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Never say goodbye to the World Expo
2010. 1 November
by Xu Lin
(china.org.cn) It's the afternoon of October 31, the last day of Shanghai World Expo 2010. Visitors are still queuing outside the pavilions, chatting to each other. Staff are still introducing the exhibitions and volunteers are ushering people into the pavilions. All are savoring the final moments of the great event. No one wants to leave.
Liu Lina, a Chinese overseas student in Norway, is a working as a hostess in the Norway Pavilion. She went to Oslo three years ago, to do a postgraduate course in East Asia studies. Her language skills gave her the opportunity to work at the expo. She told a journalist from China.org.cn that she felt really lucky to have been chosen, even though the job is unpaid and she had to quit her studies for a year.
Lina's job was to introduce the pavilion to visitors and tell them about Norway. Working in the pavilion made her feel as if she was still in Norway. The pavilion reminded her of northern Europe's forests, hills, beautiful scenery and tranquility. "It's just like where I live in Norway," she said.
Working on such a big event is not easy. Repeating the same information and answering the same questions every day can be boring. But her passion for the expo sustained Lina through the past six months. She has also made many friends among her colleagues and visitors. "It's really hard saying goodbye," she said. She will soon be heading back to Norway to continue her studies, but she will never forget her time in Shanghai.
Wang Xiao was a receptionist for VIPs in the Canada Pavilion. He went to Canada as a student and has since become a Canadian citizen. "I am very glad to work for the Expo because I was born in Shanghai," he said. "Of course I am happy to work with the amazing Canada team, but more importantly I feel extremely honored to greet visitors from my home country. I always try my best to present Canada in a good light so as to bring the two peoples closer."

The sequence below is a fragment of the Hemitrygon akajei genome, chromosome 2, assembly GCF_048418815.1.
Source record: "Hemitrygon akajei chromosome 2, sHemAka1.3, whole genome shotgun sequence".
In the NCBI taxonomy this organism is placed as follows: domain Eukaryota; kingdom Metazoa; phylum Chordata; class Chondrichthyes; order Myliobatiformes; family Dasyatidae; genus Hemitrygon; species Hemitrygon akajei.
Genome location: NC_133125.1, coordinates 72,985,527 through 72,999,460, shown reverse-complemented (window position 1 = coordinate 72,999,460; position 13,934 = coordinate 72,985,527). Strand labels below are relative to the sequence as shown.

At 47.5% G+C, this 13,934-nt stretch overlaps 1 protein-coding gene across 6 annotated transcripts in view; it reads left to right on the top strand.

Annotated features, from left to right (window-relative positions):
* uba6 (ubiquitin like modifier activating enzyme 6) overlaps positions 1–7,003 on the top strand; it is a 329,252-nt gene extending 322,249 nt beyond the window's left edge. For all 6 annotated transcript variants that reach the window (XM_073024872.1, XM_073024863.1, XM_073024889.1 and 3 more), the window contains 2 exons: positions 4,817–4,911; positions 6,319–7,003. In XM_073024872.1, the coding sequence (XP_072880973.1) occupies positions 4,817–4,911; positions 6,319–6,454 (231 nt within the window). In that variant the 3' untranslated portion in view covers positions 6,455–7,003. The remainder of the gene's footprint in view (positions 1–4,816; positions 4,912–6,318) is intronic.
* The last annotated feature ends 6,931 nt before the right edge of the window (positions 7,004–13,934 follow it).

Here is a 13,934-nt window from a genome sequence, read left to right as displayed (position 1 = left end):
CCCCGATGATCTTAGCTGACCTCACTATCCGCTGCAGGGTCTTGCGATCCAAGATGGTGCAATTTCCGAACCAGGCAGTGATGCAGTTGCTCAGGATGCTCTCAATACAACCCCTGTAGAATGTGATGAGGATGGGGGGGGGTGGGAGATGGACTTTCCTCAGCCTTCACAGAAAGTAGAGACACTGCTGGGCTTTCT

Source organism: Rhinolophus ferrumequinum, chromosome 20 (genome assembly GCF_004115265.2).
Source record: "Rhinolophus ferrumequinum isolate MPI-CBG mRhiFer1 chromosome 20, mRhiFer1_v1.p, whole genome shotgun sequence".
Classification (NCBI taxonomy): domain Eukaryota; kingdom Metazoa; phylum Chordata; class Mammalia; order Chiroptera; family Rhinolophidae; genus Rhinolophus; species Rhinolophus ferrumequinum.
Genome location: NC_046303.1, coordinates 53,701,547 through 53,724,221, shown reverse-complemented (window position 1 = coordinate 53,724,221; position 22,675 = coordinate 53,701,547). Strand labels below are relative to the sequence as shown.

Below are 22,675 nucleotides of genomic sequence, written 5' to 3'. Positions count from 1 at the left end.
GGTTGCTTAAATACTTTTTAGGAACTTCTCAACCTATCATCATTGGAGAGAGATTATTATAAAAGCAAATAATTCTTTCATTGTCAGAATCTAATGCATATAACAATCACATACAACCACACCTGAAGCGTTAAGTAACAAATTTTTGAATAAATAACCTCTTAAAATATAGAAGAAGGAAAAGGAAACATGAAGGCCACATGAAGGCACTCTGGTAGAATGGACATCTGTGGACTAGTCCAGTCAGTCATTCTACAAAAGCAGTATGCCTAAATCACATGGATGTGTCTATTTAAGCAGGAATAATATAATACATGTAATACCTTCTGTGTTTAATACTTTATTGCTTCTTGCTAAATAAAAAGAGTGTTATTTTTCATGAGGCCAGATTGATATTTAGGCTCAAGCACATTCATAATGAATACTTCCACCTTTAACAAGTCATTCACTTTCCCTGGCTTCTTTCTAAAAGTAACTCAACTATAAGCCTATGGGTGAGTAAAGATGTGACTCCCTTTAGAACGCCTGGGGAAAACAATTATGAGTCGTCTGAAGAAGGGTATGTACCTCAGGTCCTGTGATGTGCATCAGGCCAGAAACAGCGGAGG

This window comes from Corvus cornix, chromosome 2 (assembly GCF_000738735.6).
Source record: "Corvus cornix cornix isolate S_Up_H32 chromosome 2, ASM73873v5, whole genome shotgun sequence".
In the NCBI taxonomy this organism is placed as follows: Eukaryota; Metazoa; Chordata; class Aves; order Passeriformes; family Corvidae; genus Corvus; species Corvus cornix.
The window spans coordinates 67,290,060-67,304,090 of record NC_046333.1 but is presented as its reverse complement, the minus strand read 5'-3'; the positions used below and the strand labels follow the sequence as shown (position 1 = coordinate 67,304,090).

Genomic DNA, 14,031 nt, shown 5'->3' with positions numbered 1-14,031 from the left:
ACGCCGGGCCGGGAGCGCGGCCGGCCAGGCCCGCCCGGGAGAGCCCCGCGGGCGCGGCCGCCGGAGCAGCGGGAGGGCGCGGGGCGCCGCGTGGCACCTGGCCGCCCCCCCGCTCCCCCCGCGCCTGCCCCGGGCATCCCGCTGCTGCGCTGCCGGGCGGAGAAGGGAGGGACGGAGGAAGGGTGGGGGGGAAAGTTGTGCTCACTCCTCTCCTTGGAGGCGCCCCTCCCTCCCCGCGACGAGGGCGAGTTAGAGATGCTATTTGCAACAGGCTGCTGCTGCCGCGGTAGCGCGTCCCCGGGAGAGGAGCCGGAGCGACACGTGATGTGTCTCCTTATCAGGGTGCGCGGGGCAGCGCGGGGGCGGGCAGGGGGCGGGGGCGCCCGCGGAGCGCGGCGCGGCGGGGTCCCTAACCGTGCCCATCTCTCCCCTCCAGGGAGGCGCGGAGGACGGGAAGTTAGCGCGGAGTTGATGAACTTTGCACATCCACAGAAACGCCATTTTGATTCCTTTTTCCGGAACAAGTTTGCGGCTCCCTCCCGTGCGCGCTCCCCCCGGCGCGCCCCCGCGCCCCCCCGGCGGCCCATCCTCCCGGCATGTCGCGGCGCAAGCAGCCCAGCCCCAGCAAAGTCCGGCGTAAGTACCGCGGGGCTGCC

Wang was impressed by how well this huge international event was organized. "We are all very emotional now it is time to part because we have worked here together for six months," he said.
Because it was the last day, many visitors came to have a last look at the pavilions. Yang Zhiyong was one of them. He traveled to Shanghai from Fujian Province especially for the last day of the expo. "If I miss this one, I'll have to go to Milan for the next expo," he joked. He had to wait four hours to get into the Italian Pavilion, but he said it was worth it. "I hope they keep some of the larger pavilions so more people will have a chance to visit them."
Mr. Luan is a manager at a large state-owned enterprise. Queuing for ice cream in the Turkey Pavilion, he said he has been to the expo park many times. He was able to describe the exhibitions at all the pavilions. His favorites were Russia, Germany and Saudi Arabia. He said he hoped the expo would last forever.
Mr. Dai drives a special expo taxi, one of 4,000 specially laid on in Shanghai. He is very proud he was chosen as an expo taxi driver. "My customers were from all round the world, and I learned a lot from them," he said with a smile. He took his son to the Oil Pavilion and the GM pavilion and said they were very informative and educational. His son was extremely excited. Mr. Dai said he hoped Shanghai would organize more big events like the expo.
At midnight on Sunday, the flags of more than 200 countries and international organizations were lowered at the expo site. People hugged each other, and Shanghai bade farewell to all the participants and visitors. But the happiness and tears, culture and spirit the expo brought together will remain forever in people's minds. There will be no goodbye to the World Expo!